Success as a Creative: The Only Way to Be a Professional Is to Be Professional

There's a certain mysticality that often gets assigned to work as a creative — the gifted artist that somehow conjures genius from thin air. This image is inaccurate at best, and it's downright poisonous for the artist themselves to subscribe to it. Here's how a professional really thinks and works.

Coming to you from Storytellers, this great video essay struck a chord with me because it hits on some really key points that I think are indispensable when being a professional creative. As it details, being professional is not a static state; one does not pass some milestone and forever hold the status. Rather, it's an active pursuit and the understanding that inspiration is a fickle partner that can't be waited for while hours pass. I was certainly guilty of subscribing to the mysticality when I was younger, and the greatest lesson I learned was to trade that for a perhaps less fanciful but entirely more successful reality of grinding out work. The true reality is work and the understanding that mundaneness and beneficialness are not mutually exclusive. As the video hints at, I think this is why so many professionals are politely thankful though seemingly disproportionately unmoved by receiving major awards or the like; such things are a byproduct of the process, but the process and product themselves are, in a sense, all that matter and are therefore their own rewards. Work, and let everything else come as it may.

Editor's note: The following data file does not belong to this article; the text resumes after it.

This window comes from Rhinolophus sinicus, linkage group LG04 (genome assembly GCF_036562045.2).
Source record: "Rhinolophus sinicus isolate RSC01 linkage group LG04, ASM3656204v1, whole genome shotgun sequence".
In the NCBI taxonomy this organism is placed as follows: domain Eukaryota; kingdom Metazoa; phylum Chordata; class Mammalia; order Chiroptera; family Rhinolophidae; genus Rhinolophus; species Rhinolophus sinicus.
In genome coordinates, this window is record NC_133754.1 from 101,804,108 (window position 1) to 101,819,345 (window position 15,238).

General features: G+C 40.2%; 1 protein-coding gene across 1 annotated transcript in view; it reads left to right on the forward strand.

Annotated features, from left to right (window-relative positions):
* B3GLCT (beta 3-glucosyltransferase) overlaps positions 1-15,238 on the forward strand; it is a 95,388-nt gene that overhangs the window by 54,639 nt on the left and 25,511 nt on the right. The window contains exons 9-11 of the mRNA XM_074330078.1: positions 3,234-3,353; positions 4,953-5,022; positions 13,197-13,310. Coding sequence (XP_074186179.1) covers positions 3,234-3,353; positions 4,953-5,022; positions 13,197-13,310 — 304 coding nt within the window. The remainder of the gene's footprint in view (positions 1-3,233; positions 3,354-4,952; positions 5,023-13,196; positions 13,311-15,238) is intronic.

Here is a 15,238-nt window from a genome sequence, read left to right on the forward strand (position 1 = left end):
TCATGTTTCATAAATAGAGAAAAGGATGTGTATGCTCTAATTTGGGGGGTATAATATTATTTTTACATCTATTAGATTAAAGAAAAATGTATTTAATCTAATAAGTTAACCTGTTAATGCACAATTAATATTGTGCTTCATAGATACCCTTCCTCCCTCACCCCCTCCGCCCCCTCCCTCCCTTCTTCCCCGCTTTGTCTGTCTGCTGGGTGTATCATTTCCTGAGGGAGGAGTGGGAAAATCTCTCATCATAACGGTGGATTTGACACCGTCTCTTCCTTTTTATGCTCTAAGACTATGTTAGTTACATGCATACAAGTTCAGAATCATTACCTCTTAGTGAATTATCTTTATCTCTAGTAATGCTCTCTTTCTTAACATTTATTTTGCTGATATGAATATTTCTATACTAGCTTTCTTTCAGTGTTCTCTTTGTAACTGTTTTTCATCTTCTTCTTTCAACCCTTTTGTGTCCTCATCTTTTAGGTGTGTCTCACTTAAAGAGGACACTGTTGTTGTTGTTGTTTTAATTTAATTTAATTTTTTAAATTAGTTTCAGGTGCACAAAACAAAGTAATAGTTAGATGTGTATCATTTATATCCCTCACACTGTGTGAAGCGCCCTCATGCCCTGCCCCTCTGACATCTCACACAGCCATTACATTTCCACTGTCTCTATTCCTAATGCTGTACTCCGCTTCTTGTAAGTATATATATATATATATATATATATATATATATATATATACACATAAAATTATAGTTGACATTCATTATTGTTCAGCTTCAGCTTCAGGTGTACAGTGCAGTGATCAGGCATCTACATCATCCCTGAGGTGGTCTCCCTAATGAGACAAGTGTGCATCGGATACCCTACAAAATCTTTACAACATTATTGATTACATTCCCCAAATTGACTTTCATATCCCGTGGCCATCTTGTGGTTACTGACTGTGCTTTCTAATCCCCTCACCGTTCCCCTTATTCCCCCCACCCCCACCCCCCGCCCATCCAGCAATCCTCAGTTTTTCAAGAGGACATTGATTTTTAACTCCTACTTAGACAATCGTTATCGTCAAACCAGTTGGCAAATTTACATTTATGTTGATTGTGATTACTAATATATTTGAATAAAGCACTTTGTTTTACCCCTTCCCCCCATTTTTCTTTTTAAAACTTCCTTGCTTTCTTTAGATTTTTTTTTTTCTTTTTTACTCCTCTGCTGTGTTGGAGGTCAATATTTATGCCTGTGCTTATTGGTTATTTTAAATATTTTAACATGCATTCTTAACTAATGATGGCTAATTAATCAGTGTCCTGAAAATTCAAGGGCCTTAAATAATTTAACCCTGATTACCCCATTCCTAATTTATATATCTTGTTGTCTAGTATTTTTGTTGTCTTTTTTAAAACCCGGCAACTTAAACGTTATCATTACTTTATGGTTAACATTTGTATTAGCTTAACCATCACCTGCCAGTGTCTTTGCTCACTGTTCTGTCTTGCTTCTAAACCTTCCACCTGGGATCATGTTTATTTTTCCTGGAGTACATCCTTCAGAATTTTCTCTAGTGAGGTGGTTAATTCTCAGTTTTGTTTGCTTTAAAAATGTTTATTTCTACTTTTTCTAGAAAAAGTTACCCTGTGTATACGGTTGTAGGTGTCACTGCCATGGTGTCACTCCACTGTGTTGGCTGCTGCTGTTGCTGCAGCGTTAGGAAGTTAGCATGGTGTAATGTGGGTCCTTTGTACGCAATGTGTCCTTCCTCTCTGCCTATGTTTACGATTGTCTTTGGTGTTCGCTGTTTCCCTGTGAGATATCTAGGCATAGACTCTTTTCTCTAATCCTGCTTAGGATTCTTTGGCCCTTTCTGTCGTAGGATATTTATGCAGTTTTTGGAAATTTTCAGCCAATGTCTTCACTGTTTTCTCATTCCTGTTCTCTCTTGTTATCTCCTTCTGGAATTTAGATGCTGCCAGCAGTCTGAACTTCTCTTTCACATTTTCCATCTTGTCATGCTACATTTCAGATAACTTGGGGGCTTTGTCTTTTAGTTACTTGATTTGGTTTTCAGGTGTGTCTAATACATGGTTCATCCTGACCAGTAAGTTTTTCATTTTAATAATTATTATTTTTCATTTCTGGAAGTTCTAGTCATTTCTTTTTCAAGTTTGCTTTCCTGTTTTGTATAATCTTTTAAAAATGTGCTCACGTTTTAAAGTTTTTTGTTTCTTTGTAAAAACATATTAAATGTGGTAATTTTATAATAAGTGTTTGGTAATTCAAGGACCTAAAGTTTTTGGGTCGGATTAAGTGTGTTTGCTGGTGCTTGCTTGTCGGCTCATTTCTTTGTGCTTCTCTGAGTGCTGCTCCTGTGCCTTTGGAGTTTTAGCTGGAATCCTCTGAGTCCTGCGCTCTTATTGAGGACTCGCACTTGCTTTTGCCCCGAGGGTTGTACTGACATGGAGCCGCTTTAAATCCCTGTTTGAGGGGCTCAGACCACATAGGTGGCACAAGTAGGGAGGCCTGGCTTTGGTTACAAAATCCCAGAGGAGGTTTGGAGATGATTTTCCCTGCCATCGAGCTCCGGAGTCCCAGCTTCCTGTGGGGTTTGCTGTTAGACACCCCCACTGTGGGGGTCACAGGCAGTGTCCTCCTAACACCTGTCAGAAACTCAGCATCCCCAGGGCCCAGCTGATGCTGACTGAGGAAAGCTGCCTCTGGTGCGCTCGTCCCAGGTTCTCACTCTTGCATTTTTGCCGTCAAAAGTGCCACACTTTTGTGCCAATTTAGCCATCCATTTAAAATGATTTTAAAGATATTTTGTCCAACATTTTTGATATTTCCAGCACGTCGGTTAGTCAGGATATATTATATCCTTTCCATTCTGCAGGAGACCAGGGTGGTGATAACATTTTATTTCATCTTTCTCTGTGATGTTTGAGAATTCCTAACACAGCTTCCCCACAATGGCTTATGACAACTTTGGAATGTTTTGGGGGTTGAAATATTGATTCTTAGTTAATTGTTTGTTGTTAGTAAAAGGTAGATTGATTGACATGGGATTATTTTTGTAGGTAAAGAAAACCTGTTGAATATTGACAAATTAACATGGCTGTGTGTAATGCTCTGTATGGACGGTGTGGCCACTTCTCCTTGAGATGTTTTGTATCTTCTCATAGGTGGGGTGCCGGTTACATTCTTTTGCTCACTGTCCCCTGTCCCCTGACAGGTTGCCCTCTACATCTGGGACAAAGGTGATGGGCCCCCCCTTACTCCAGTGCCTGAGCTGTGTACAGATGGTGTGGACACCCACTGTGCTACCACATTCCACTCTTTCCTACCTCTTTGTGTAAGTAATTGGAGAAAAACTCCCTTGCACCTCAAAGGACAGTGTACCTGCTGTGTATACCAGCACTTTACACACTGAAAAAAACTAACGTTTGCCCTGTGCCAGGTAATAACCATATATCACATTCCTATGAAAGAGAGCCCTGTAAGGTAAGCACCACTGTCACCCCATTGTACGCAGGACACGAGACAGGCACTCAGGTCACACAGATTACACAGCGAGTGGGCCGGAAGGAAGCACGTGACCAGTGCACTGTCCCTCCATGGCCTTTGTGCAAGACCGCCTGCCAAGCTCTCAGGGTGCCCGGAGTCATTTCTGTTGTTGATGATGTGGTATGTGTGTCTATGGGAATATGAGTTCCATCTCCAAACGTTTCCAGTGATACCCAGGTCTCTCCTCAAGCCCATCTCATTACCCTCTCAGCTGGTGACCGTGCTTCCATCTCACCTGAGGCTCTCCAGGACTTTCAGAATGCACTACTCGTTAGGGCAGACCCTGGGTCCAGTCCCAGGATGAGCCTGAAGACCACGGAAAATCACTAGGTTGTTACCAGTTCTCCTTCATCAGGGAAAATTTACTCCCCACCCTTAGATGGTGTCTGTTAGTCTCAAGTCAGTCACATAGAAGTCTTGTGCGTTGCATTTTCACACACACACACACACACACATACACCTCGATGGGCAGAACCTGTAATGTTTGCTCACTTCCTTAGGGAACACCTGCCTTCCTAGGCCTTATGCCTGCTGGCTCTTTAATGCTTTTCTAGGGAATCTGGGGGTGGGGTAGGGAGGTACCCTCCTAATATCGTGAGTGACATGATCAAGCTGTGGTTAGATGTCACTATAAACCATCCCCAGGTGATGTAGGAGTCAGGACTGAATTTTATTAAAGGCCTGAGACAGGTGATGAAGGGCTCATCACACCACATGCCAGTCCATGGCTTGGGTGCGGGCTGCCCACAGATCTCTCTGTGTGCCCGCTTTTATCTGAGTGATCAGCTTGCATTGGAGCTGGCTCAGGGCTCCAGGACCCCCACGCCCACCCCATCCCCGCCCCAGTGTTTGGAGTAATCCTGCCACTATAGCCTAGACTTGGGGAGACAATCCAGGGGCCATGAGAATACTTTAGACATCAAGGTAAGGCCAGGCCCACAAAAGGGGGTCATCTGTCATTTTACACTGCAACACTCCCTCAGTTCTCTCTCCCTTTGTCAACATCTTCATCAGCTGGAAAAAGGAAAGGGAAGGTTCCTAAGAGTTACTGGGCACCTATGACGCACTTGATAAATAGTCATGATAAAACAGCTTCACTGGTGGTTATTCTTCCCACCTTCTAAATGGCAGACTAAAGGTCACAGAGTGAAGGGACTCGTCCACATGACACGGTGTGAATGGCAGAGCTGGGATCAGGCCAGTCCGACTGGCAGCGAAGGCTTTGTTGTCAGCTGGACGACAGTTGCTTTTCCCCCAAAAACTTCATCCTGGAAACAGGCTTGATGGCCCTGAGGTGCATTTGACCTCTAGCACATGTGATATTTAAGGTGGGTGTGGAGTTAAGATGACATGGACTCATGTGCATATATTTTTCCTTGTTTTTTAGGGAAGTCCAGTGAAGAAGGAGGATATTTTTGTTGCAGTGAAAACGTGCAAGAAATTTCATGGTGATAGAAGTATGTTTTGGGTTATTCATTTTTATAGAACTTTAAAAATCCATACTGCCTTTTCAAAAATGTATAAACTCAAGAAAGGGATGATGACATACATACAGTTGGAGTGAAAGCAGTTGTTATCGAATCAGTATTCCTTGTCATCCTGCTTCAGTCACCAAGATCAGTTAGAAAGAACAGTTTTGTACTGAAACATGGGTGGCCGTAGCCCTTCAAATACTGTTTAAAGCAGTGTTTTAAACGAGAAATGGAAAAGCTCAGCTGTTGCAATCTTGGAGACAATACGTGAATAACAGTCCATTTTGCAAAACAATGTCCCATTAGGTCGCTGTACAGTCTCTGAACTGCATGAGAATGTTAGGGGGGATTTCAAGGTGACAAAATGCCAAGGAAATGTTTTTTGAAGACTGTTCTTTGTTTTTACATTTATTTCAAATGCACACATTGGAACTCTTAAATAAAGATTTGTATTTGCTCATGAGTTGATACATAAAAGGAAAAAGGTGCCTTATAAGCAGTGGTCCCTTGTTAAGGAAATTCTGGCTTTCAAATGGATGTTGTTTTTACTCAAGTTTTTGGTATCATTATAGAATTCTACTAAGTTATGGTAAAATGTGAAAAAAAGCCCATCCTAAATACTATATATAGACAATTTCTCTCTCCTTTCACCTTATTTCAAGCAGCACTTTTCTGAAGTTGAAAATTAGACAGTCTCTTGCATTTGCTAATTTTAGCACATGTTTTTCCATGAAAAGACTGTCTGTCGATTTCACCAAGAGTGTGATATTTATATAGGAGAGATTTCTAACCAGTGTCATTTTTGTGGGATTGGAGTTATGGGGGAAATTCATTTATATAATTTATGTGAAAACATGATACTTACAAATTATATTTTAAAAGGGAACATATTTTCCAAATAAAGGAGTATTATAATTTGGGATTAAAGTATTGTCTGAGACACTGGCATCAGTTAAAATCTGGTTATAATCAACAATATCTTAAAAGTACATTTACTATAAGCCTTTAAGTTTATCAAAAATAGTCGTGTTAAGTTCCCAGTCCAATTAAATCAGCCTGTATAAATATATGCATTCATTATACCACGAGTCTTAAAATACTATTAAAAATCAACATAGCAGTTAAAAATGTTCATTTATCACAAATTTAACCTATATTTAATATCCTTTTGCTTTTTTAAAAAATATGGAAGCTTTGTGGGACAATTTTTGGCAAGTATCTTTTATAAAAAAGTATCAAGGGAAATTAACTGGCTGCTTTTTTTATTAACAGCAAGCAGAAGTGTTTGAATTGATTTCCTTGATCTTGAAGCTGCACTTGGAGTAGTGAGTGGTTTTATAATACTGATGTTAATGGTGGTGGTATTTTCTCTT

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I am not a professional photographer, but I am a professional writer ... of computer and web applications. "Being in the Zone" is real where time disappears. I have come up with inspirations to solve problems doing such mundane things as commuting home from work or even taking a shower.